Costco, Nike, and Starbucks: Buying Dividend Growth Stocks at an Early Stage

Are you missing these under-the-radar dividend growth companies?

Jan 21, 2014 at 10:58PM

Dividend growth investors usually focus their attention on companies that have been able to sustain consistent dividend growth over several decades, and this is certainly an intelligent way to invest. However, some high-quality companies, such as Costco (NASDAQ:COST), Nike (NYSE:NKE), and Starbucks (NASDAQ:SBUX) have the fundamental quality to continue raising payments in the long term, even if their dividend-growth track records aren't among the longest ones in the market.

Do they deserve a place in your dividend growth portfolio?

Costco for smart shoppers
Costco has been a unique success story in the retail industry over the past few years. The company makes most of its profits from membership fees, as opposed to margins on product sales, which allows Costco to charge amazingly low prices for its merchandise and keep its customers happy and coming back for more. 

In addition, this smart business model based on subscription fees provides stability and predictability to the company's cash flows, an enormously valuable trait when evaluating a company's ability to consistently raise dividends over time.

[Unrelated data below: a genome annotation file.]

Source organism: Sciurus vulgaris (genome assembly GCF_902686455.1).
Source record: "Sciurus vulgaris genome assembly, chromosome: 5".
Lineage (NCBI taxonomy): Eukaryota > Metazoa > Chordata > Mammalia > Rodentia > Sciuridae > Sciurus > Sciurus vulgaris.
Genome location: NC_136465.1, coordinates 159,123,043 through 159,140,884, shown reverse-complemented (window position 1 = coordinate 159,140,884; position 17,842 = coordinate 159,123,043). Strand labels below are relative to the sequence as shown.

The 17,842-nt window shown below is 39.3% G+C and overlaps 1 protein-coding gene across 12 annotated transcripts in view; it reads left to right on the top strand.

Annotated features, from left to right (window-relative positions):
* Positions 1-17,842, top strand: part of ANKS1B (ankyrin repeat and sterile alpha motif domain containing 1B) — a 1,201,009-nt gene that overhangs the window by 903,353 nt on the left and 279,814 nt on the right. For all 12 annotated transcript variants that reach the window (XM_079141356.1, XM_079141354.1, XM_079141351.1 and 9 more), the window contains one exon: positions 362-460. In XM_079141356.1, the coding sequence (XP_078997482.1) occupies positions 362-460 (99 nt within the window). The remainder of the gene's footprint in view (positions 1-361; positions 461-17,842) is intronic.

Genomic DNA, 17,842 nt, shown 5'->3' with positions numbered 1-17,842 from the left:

Costco has materially outperformed competitors such as Wal-Mart (NYSE:WMT) and Target (NYSE:TGT) over the past few years. This is an important consideration when making investment decisions in an industry like discount retail, in which one company's gains are usually another one's losses.

Cost Revenue


Wal-Mart and Target have achieved impressive track records of dividend growth over the years, with 39 and 46 consecutive dividend increases, respectively. There is no reason to believe Costco can't build its own decades-long trajectory of growing dividends as time passes and the company continues outgrowing its peers.

In fact, Costco has increased its distributions every year since paying its first dividend in 2004, including a special dividend of $7 per share in 2012. That makes 10 consecutive dividend increases for the company. The stock pays a dividend yield of 1.1%, and the payout ratio of only 26% of earnings leaves plenty of room for further dividend growth.

Nike is running ahead of the pack
Nike is the undisputed heavyweight champion in the global sports apparel and shoes industry. The Nike swoosh is one of the most recognizable brand logos in the world, and the company has invested heavily in marketing and advertising through the years, to consolidate its position as the leading brand in the business.

In fact, in its income statement, Nike refers to marketing as "demand creation expense." The name is quite appropriate in this case, as the company´s brand power allows it to charge higher prices for its products and to successfully enter new markets such as soccer, where Nike has gained considerable market share over the past few years.